It can be depressing these days to drive up Highway 152 from Los Banos, past hills still brown in mid-November and a San Luis Reservoir shrunken by drought.
Then you see it, an oasis by the road: Casa de Fruta, a place that has provided fruit and plenty more since the first trees were planted in 1908. It’s a popular stop for people traveling between the Monterey-Salinas-Gilroy area and the San Joaquin Valley.
The California Department of Food and Agriculture just released a video about Casa de Fruta, part of a series celebrating farming around the state. It’s at http://plantingseedsblog.cdfa.ca.gov/wordpress/?p=5157.
Casa de Fruta cannot compare with our Valley for the sheer volume and variety of farm products, but it does show what can be done with agritourism. You can dine at the Casa de Restaurant, sample bottles at the Casa de Wine, indulge yourself at the Casa de Sweets, or ride the little train at the Casa de Amusement. (If you’re traveling with toddlers, as I was several years back, the first stop might be the Casa de Restroom.)
This spot near the Pacheco Pass grows a few of our notable crops, such as cherries and apricots, and is a reminder of the fruit that the nearby Santa Clara Valley once produced in abundance.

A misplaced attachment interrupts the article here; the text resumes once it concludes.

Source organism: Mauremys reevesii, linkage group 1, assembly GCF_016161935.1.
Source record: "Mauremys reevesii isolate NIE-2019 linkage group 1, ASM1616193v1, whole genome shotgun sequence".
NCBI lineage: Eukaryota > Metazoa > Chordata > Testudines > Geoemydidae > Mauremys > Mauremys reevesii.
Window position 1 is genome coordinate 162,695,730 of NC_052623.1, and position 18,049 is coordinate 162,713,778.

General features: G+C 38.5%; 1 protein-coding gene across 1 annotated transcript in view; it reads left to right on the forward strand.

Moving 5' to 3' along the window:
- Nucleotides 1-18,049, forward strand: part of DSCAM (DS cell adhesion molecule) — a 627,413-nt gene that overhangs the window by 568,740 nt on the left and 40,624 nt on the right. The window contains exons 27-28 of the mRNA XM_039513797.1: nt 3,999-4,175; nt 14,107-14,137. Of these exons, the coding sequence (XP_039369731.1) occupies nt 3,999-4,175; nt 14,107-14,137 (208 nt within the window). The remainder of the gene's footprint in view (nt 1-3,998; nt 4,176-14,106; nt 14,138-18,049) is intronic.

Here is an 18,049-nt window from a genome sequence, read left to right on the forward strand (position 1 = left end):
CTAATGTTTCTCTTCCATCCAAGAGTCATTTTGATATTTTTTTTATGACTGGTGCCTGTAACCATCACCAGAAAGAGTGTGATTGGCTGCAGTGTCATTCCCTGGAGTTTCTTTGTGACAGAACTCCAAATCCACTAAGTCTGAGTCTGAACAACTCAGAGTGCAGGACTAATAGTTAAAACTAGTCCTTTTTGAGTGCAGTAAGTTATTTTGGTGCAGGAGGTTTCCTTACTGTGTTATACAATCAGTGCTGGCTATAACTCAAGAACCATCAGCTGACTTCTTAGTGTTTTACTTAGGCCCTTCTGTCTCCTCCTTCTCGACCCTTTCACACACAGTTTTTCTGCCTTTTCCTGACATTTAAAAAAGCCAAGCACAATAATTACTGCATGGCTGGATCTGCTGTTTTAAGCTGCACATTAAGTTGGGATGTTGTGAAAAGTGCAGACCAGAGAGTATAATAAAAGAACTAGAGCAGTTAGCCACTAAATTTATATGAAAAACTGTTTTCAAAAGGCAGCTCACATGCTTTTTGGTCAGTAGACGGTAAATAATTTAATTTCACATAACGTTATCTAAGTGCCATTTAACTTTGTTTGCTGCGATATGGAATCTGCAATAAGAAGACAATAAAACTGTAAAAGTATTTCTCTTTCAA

This is not to say that our Valley lacks for agritourism. We have produce stands, wine and cheese tastings, harvest festivals and other ways that visitors can enjoy the bounty while dropping some bucks. We even have a few miniature railroads.
But only a little of the potential has been tapped, according to speakers at a tourism summit in Turlock back in May. They cited a report that said the five counties from San Joaquin to Fresno accounted for only 3 percent of the state’s $102 billion in tourist spending in 2011.
The visitors spend most of their money in places such as San Francisco, Monterey, Disneyland and Yosemite National Park. Our valley might supply them with the walnuts, wine or canned tomatoes they enjoy back home, but they don’t see the region as a place to visit.
The Casa de Fruta website notes how it has “welcomed visitors from around the world” at its convenient location “in the fertile Pacheco Valley between Monterey and Yosemite.”
We need to let these visitors know about the other, much bigger Valley that stretches before them as they descend 152. Yosemite can wait. We’ve got produce stands.